At least half the success we have had with LookLook®, our personal ethnography tool, is completely by accident. We designed it for additional access to people’s lives and for my selfish interest in traveling less.
Never had I envisioned that it would become a “virtual confessional”, and I’ve realized increasingly that it’s not the technology, it’s what we’re doing with it, person to person. We listen deep. People often thank us at the end of us a study, saying that they feel so much better. After all, when was the last time you felt someone was 100% dialed in to what you were saying?
When we started using this mobile chat tool, we played around with lining people up, on certain days, to create real-time interaction with moderators. But over time, we’ve found that Asynchronicity is infinitely more effective.
The old way of conducting qualitative research, the focus group, was on to something when it was championed by Ernest Dichter. An acolyte of Freud, Dichter fled Austria with the rise of Nazism and brought his ideas to America where one of his first projects was researching the motivations behind buying Ivory Soap. There was likely a lot of deep listening going on in these original small group discussions, where the idea was intense focus and reflection. A long way from the typically mind-numbing group discussions of today that happen in sterile strip mall facilities around the country. This research is too often poorly designed and led with little inspiration, amongst people who have the time available to join in group discussions with strangers, for hours. In other words, maybe not the most leading-edge folks.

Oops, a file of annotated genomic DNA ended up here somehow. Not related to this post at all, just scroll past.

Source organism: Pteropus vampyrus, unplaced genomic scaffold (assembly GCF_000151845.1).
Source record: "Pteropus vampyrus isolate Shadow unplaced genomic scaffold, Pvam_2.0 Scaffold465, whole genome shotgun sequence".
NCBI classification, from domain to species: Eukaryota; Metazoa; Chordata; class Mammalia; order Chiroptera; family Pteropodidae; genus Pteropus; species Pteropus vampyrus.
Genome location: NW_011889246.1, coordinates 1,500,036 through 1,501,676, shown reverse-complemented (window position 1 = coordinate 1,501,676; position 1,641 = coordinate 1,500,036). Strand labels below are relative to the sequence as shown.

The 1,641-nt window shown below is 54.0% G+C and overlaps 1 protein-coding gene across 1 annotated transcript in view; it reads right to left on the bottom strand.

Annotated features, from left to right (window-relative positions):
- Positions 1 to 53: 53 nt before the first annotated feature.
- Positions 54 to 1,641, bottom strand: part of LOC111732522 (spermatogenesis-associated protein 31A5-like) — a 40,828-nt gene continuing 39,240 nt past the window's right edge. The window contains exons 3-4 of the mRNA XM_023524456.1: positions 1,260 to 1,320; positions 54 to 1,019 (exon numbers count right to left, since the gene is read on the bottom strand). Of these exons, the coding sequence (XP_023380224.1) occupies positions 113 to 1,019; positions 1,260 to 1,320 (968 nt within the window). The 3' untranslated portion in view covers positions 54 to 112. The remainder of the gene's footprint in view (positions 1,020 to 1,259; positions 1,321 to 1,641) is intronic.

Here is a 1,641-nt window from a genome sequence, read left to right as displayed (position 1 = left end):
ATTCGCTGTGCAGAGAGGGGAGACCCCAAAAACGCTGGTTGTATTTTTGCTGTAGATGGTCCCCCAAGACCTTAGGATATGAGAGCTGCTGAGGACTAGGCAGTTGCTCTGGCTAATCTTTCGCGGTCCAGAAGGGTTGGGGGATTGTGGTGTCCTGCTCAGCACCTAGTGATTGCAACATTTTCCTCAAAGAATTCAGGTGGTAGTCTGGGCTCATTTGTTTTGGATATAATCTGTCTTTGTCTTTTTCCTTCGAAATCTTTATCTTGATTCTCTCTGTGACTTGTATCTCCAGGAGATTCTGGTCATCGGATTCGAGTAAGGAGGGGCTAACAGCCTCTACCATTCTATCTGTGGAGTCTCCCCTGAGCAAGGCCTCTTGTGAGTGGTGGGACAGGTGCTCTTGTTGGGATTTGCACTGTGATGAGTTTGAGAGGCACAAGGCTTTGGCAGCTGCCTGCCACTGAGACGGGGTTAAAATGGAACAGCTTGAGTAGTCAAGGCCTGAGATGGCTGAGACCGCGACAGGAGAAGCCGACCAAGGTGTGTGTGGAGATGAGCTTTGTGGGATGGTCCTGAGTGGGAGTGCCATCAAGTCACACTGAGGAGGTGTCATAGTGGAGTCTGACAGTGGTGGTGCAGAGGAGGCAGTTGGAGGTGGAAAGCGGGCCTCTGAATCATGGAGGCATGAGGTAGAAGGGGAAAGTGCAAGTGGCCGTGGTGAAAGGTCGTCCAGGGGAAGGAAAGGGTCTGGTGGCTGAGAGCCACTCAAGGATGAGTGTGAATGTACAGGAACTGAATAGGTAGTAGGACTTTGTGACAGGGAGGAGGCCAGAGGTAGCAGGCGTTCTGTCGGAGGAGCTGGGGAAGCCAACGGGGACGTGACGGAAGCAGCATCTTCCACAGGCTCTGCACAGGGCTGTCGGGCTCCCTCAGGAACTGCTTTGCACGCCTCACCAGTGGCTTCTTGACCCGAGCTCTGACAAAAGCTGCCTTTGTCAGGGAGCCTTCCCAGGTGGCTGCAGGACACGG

One of the biggest flaws, I’ve realized, of a research environment where the moderator has the advantage of designing the questions in advance, is that the person participating is expected to offer up their thoughts on the spot, without any time for reflection. It’s not fair to the participant. And, often they are more dialed into what others around them are saying than in providing a sense of reflection.
Asynchronicity, in the rhythm of how we use LookLook®, allows us to even the playing field with people. We give them time (days, sometimes a week) to interact with the topics and questions, which are meant to engage like content, not a survey. Then they bite them off and chew them as they wish, giving us unbelievable insights and observations. It’s not real time, but it’s so richer in quality, because it’s on their time.
What people offer up to us in this LookLook® intimate capsule of conversation, is “little data”, sort of the antidote to the overwhelm of “big data”. It’s granular detail, not only in what people say, but in the visuals they provide to us with pictures, conceptual screenshots, videos and screen recordings. We love these visual and verbal data streams and examine them with forensic attention.
Real time, as it turns out, is sometimes overrated, even in this world that emphasizes the immediate and convenience overall. Sometimes providing the space to pause and reflect is simple but powerful.